Ogasawara, a Japanese sociologist trained in the United States, skillfully mines perceptive ion analyses and numerous interviews to outline the tensions and humiliations of OL work. She details the subtle and not-so-subtle ways that OLs who are frustrated by demeaning, dead-end jobs thwart their managers and subvert the power structure to their advantage.

In this engaging ethnography, Yuko Ogasawara exposes the ways that these women resist men's power, and why .

In this engaging ethnography, Yuko Ogasawara exposes the ways that these women resist men's power, and why the men, despite their exclusive command of authority, often subject themselves to the women's control. Ogasawara, a Japanese sociologist trained in the United States, skillfully mines perceptive ion analyses and numerous interviews to outline the tensions and humiliations of OL work.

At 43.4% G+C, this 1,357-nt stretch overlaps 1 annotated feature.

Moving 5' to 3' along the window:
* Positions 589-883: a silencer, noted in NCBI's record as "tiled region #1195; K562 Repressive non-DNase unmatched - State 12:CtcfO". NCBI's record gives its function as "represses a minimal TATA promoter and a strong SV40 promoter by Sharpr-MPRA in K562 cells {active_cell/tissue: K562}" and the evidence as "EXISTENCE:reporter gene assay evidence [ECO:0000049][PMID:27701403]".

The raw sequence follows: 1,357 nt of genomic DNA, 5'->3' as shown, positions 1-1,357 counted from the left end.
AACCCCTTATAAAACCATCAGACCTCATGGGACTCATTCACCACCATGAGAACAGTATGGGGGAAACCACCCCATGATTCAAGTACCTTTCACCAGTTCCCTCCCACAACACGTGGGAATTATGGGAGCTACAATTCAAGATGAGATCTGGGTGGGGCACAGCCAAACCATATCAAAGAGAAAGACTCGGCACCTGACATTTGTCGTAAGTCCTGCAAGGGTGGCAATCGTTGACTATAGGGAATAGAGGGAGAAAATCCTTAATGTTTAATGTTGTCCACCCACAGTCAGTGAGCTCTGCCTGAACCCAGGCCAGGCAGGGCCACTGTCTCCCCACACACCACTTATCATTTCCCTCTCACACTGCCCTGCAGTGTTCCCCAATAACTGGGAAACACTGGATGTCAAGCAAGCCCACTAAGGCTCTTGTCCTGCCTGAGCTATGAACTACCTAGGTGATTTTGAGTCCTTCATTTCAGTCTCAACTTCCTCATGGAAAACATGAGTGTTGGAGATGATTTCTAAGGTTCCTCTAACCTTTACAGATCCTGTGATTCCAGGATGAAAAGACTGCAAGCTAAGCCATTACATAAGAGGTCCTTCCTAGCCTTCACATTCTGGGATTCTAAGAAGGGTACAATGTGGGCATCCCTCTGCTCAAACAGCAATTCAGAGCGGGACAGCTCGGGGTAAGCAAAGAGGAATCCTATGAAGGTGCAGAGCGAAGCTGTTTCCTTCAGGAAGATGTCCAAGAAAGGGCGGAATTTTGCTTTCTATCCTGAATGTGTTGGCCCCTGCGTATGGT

Office Ladies and Salaried Men: Power, Gender, and Work in Japanese Companies. Allison describes in detail a typical company outing to such a clubâ?”what the men do, how they interact with the hostesses, the role the hostess is expected to play, and the extent to which all of this involves "play" rather than "work. Unlike previous books on Japanese nightlife, Allison's ethnography of one specific hostess club (here referred to as Bijo) views the general phenomenon from the eyes of a woman, hostess, and feminist anthropologist.

Personal Name: Ogasawara, Yuko, 1960-. Publication, Distribution, et. Berkeley, Calif. Women white collar workers Japan Interviews Businessmen Women Psychology Sex role in the work environment Office politics Control (Psychology). University of California Press, (c)1998. Projected Publication Date: 9806. by Verfassung, Verwaltung, Finanzen; Festschrift für Gerhard Wacke zum 70.

oceedings{A, title {Office Ladies and Salaried Men : Power, Gender, and Work in Japanese Companies (Yuko Ogasawara)}, author {Patricia Steinhoff}, year {2000} }. Patricia Steinhoff.